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What your business can learn from computer games


Yesterday, I participated in a brainstorm over Skype to thrash out some of the details of a new venture that I’m thinking of getting involved in. Until it gains a bit more traction, I’ll spare you the usual uncompromising zeal that accompanies most new and untested concepts.

But the conversation did get me thinking about the ‘weird science’ of new product development.

For example, I’m sure there’s a universal equation yet to be developed that governs the common, often annoyingly single-minded enthusiasm that forms the backdrop of every new venture.

Perhaps the newer the venture, the greater the enthusiasm.

We could call it the nascency:enthusiasm ratio.

However, that equation is not particularly instructive and unlikely to help anyone. Perhaps a similar equation could instead be used to predict success by measuring secrecy. For example, the greater the secrecy, the higher the probability of failure. (Or am I just being a bit cynical?)

As yesterday’s brainstorm progressed, which naturally involved an online concept to connect communities (Yes, I’m that predictable), I repeatedly found myself recalling snippets from the following Ted talk, presented by Jane McGonigal.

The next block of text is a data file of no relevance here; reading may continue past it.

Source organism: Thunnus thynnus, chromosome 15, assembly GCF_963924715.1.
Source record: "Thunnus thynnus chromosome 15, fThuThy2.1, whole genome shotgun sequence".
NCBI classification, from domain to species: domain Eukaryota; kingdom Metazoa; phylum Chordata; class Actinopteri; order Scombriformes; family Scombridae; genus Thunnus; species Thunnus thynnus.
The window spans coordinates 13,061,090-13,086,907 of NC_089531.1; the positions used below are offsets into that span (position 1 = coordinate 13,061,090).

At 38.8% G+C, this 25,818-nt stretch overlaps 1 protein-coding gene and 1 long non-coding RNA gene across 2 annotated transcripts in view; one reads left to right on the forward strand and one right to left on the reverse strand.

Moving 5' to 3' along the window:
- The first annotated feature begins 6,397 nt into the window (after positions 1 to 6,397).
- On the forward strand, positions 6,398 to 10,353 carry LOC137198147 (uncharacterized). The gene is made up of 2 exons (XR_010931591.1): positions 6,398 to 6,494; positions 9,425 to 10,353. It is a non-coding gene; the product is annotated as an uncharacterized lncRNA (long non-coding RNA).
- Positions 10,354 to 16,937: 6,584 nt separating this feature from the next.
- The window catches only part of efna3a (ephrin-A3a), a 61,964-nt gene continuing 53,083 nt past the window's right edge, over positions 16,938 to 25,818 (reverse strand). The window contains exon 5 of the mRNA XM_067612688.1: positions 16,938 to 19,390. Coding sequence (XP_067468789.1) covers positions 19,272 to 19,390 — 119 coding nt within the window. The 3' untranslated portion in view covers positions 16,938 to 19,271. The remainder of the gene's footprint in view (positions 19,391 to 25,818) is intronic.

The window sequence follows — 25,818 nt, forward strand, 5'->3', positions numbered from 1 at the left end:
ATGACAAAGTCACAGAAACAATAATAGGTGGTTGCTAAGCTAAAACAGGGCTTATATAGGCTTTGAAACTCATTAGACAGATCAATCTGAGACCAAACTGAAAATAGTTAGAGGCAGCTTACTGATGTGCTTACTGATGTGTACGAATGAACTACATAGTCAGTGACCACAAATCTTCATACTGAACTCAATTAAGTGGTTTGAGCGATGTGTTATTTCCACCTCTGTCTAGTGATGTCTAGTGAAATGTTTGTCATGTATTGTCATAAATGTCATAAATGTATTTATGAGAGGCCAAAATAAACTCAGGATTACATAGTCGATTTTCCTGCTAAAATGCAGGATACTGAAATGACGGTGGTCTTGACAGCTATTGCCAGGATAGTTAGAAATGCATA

Jane McGonigal: Gaming can make a better world

McGonigal directs game R&D at the Institute for the Future, a nonprofit forecasting firm where she developed Superstruct, a massively multiplayer game in which players organise society to solve for issues that will confront the world in 2019.

When I first watched this clip, in April, McGonigal’s message didn’t make much of an impression. It was interesting (and the epic-win pic is hilarious). But, yesterday, her words hit me with the force of a Level 4 Troll-hammer.

Why is it that some products and services (and not others) get us so vested (for want of a better word). Why is it that some tools, ostensibly developed for business, can be so addictive?

I’ve been trying to work up a new equation.

Could it be that business models that demand a certain (albeit tiny) amount of exertion from the customer, in return for a proportionate (or slightly greater) and guaranteed reward, are more likely to build brand loyalty than those which provide a solution that’s seemingly effortless to achieve? Could it be that successful products make us work for the promised result?